Updated: Jan 25
There are many things that I look for when I am looking for an artist of interest: originality, personality, persistence, drive, creativity, and so on. I love an artist who is passionate and honest and pure in everything that they do, and I am happy to have befriended an artist that presents these very characteristics. Meet Christian Carey, respectively known as Lord Bones.
I had the opportunity to get to know this artist personally and professionally as he talks about his recently released album “end a life”, his growth as an artist, his inspirations, his setbacks and battle with depression, and his future plans and motives for his movement. If you don’t know Lord Bones, or you just want to really get to know him, here is your opportunity…
"In a matter of about a year, you have managed to gather tens of thousands of plays on your music as well as establish a solid fan base. How are you feeling about your accomplishments? Did you think you would come this far?"
“To be completely honest,” he begins, “Yeah, I had the confidence because that confidence was driven by a dream my brother and I created by ourselves. We were trying to do it for nothing but acknowledgment. We wanted to be known, we wanted to be on that God level. To be the “elephants in the room”, you know? It was kind of crazy when it started really happening…”
I then asked him about his debut album, “end a life”, and why it possesses such a dark persona compared to his last project, “4 Days Til Sunrise”. He begins to explain:
“It was a suicide project. The love of my life was just dragging me through the shits. I even started cutting!” He elaborates a little on the creating process. “There are two versions of this album. The first one sounded nothing like the one out now, so I threw it away. I have no problem with that because look how successful I am. I even have it tattooed on my left wrist. This album is way too important to me.”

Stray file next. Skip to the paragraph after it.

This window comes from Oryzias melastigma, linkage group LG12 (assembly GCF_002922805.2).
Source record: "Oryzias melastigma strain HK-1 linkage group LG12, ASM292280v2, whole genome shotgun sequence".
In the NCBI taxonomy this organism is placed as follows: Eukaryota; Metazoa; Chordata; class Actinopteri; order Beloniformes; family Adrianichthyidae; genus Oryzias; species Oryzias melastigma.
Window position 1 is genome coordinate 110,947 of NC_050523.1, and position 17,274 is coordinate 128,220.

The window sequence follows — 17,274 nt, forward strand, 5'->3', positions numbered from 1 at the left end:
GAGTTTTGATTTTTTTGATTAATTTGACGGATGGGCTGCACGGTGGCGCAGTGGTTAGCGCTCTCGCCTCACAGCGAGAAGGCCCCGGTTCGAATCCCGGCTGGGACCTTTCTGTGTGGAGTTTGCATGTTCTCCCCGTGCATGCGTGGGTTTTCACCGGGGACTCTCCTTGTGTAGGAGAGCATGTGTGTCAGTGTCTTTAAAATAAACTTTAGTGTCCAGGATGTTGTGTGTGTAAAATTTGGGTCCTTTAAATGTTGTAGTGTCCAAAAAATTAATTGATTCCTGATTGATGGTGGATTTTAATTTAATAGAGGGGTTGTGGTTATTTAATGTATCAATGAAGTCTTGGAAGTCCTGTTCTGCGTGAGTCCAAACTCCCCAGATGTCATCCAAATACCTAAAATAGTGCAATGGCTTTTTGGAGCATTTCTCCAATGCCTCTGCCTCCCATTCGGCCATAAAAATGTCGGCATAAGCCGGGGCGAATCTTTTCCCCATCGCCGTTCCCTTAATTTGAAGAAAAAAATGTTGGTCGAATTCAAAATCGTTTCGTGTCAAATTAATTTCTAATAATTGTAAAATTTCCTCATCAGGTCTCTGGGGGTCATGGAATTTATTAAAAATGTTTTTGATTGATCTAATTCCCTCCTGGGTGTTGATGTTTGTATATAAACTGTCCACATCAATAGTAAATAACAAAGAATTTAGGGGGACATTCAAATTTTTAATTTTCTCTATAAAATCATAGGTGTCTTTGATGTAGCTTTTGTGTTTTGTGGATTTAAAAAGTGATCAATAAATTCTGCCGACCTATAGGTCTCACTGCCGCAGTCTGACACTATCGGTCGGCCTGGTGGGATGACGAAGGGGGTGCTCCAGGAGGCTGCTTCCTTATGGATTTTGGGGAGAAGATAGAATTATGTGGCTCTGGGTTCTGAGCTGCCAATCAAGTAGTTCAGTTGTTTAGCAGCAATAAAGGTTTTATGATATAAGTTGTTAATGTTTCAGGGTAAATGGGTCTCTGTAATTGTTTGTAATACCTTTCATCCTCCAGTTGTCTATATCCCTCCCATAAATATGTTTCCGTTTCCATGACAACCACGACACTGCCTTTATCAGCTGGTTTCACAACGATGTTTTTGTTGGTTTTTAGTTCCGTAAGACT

Bones reminisces on a dark time where he was down and heartbroken. This is one of the main events that inspired the creation of this album.
“I was engaged. Yeah, she threw the ring back at me four months later. That was the last time I tried to kill myself. This album is based on that year and a half.” He explains that he knew he wasn’t “Mr. Perfect” and that he had a quick temper, but she was over-protective and was never willing to trust him.
“She didn’t want anyone to talk to me. I’m about to be an icon. Not to be like, ‘Here, deal with it,’ but it comes with a package, you know?”
“My relationship was toxic,” he continues, “she laughed and taunted me every time I said I wanted to kill myself. I mean, she understands now. Don’t shame her, she didn’t mean it, [I shamed her, of course], but it drove a nigga insane because literally like you have said before, I used to be “Mr. Happy”. A lot of changes when you start to become a star. I tried to kill myself four times during that period. The last time was horrible. If I didn’t snap into action and patch myself up, I wouldn’t be here today.”
I empathized with him, for I suffer from depression as well, and I know the mental toll that it takes on someone, especially someone who is a rising artist. I am very happy that he found an outlet to be able to cope with his emotions. He is healing now, and I’m happy about that.
On a lighter note, I wanted to discuss how did he choose to become an artist, and what helped him grow, and maybe allow him to talk about some of his accomplishments.
“My music is my accomplishment. You had that opportunity to hear me grow unlike everyone else who is just now catching on. The fun fact is that I did it all by myself, with some help.” He mentions some close friends who mentored him along his path of artistry. “I had a lot of mentors— Zaia, my first one. He taught me how to sing and how to get my vibe showing through my music, you know? How to really write from your heart. My second would be Swavay